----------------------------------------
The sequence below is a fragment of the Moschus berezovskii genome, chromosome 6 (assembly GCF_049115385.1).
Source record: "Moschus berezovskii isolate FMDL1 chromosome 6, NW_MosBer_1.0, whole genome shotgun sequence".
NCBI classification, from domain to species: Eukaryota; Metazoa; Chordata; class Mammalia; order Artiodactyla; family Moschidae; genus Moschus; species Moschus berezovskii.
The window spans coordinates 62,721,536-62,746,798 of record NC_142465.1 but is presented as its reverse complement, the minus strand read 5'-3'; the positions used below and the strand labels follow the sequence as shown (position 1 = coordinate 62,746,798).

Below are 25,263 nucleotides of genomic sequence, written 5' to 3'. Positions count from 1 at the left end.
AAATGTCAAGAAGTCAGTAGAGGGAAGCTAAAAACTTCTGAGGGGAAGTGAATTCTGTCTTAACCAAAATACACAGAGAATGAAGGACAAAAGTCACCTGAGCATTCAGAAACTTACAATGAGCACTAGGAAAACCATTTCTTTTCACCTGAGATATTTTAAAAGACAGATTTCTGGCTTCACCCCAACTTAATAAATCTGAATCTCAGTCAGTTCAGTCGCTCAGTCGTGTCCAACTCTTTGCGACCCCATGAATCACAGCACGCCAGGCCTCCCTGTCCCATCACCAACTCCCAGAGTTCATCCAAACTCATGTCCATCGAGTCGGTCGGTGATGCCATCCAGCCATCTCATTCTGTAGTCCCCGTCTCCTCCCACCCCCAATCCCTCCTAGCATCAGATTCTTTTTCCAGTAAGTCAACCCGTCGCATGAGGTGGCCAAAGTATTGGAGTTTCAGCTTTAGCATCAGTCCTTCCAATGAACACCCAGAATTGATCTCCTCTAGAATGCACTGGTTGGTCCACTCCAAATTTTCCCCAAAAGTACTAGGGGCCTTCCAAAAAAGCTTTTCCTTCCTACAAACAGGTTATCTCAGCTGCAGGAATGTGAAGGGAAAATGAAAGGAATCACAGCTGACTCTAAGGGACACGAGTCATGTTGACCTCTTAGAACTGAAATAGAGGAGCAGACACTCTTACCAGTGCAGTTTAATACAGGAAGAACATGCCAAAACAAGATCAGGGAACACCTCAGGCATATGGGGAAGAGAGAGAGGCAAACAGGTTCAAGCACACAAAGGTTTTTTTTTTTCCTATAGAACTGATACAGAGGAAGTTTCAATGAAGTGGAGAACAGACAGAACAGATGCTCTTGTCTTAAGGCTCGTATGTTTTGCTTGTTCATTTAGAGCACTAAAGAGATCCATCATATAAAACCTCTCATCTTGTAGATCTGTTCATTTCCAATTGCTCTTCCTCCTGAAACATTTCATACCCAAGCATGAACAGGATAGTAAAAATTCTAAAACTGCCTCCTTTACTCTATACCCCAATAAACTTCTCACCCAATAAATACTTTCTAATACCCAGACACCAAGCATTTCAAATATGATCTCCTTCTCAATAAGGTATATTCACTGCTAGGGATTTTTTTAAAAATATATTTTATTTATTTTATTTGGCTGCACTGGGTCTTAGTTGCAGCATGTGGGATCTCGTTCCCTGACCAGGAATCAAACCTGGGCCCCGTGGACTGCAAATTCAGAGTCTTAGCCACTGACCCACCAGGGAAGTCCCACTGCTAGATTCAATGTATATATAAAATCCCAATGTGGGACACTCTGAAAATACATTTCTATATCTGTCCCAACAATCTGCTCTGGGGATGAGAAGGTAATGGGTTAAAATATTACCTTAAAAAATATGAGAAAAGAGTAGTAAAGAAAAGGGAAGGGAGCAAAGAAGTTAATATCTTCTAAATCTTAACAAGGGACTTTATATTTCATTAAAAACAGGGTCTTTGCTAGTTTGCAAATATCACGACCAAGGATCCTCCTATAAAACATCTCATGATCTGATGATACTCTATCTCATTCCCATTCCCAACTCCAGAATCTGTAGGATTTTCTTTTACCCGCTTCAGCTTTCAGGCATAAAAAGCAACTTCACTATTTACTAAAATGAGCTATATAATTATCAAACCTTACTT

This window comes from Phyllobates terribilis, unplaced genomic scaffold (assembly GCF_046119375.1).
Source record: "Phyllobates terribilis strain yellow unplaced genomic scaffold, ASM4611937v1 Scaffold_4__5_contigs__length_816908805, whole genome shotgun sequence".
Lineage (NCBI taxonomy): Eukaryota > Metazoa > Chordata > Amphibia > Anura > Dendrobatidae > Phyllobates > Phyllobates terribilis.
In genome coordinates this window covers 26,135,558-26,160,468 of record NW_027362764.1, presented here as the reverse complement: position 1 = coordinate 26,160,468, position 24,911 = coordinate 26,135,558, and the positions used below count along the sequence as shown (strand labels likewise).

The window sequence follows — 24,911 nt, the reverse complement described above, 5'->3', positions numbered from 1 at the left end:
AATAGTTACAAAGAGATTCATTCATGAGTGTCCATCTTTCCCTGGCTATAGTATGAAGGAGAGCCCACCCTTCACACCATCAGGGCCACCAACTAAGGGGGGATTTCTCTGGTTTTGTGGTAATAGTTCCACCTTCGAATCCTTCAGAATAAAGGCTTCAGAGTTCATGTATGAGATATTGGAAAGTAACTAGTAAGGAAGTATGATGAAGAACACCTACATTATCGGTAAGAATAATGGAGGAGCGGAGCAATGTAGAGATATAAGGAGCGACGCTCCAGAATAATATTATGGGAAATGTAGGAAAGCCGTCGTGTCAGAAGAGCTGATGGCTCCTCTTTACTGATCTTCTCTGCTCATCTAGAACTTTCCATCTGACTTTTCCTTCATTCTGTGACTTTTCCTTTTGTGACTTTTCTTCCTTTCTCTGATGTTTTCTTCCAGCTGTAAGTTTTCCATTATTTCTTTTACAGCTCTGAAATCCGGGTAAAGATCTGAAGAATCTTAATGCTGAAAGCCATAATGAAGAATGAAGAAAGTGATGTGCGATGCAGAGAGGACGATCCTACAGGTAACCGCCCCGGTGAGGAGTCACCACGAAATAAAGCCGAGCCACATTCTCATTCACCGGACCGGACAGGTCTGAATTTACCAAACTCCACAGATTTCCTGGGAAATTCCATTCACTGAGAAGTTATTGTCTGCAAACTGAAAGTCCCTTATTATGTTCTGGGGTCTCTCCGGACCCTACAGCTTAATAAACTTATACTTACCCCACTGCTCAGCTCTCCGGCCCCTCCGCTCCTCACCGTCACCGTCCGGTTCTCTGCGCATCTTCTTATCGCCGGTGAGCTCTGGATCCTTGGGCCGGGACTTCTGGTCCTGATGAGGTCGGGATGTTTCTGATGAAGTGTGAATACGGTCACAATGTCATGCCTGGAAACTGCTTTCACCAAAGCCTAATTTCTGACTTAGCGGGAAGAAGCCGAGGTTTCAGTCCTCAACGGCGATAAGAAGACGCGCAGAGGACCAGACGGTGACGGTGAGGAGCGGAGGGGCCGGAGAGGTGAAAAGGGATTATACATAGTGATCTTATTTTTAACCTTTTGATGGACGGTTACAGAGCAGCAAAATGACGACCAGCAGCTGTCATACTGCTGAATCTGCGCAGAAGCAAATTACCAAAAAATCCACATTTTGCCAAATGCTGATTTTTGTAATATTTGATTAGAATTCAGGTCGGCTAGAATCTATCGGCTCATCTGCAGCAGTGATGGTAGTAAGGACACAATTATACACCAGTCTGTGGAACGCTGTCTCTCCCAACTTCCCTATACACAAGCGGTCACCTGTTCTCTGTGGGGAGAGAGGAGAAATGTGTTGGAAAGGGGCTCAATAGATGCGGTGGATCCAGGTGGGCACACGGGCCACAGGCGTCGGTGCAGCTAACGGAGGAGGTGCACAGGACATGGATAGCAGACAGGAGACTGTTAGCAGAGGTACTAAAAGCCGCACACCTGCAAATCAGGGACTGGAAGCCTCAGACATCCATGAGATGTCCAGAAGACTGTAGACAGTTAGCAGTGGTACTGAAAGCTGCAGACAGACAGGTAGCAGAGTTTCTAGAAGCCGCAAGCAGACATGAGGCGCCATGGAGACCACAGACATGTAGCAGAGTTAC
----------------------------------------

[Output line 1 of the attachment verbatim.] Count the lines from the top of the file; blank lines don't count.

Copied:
The sequence below is a fragment of the Moschus berezovskii genome, chromosome 6 (assembly GCF_049115385.1).